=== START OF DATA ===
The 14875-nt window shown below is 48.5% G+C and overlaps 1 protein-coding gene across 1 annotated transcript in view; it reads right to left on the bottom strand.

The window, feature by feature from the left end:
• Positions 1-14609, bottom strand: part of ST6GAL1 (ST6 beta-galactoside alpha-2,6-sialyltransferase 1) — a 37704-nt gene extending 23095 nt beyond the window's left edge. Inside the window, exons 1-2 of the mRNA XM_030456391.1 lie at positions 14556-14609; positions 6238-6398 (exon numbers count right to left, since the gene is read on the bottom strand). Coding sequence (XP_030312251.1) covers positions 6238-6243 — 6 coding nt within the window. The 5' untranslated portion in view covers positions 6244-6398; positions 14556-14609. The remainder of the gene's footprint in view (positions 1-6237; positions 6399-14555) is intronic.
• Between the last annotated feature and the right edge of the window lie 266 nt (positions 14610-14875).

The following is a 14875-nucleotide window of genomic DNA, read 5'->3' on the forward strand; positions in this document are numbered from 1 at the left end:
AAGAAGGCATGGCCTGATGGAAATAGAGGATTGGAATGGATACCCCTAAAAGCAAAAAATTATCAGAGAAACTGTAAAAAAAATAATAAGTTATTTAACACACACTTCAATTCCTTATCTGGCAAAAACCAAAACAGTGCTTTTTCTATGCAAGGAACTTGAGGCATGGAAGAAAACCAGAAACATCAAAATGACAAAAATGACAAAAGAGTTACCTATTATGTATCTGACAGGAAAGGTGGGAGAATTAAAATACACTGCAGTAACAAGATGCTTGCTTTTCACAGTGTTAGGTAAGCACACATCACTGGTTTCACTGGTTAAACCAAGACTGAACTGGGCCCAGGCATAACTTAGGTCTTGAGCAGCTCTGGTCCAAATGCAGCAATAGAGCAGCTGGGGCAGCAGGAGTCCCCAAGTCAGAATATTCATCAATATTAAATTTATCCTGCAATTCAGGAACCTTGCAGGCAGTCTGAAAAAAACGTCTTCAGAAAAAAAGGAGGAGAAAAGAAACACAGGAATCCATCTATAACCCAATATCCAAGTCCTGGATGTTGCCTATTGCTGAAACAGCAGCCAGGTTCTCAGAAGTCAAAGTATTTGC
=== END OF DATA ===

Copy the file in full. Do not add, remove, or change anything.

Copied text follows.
The 14875-nt window shown below is 48.5% G+C and overlaps 1 protein-coding gene across 1 annotated transcript in view; it reads right to left on the bottom strand.

The window, feature by feature from the left end:
• Positions 1-14609, bottom strand: part of ST6GAL1 (ST6 beta-galactoside alpha-2,6-sialyltransferase 1) — a 37704-nt gene extending 23095 nt beyond the window's left edge. Inside the window, exons 1-2 of the mRNA XM_030456391.1 lie at positions 14556-14609; positions 6238-6398 (exon numbers count right to left, since the gene is read on the bottom strand). Coding sequence (XP_030312251.1) covers positions 6238-6243 — 6 coding nt within the window. The 5' untranslated portion in view covers positions 6244-6398; positions 14556-14609. The remainder of the gene's footprint in view (positions 1-6237; positions 6399-14555) is intronic.
• Between the last annotated feature and the right edge of the window lie 266 nt (positions 14610-14875).

The following is a 14875-nucleotide window of genomic DNA, read 5'->3' on the forward strand; positions in this document are numbered from 1 at the left end:
AAGAAGGCATGGCCTGATGGAAATAGAGGATTGGAATGGATACCCCTAAAAGCAAAAAATTATCAGAGAAACTGTAAAAAAAATAATAAGTTATTTAACACACACTTCAATTCCTTATCTGGCAAAAACCAAAACAGTGCTTTTTCTATGCAAGGAACTTGAGGCATGGAAGAAAACCAGAAACATCAAAATGACAAAAATGACAAAAGAGTTACCTATTATGTATCTGACAGGAAAGGTGGGAGAATTAAAATACACTGCAGTAACAAGATGCTTGCTTTTCACAGTGTTAGGTAAGCACACATCACTGGTTTCACTGGTTAAACCAAGACTGAACTGGGCCCAGGCATAACTTAGGTCTTGAGCAGCTCTGGTCCAAATGCAGCAATAGAGCAGCTGGGGCAGCAGGAGTCCCCAAGTCAGAATATTCATCAATATTAAATTTATCCTGCAATTCAGGAACCTTGCAGGCAGTCTGAAAAAAACGTCTTCAGAAAAAAAGGAGGAGAAAAGAAACACAGGAATCCATCTATAACCCAATATCCAAGTCCTGGATGTTGCCTATTGCTGAAACAGCAGCCAGGTTCTCAGAAGTCAAAGTATTTGC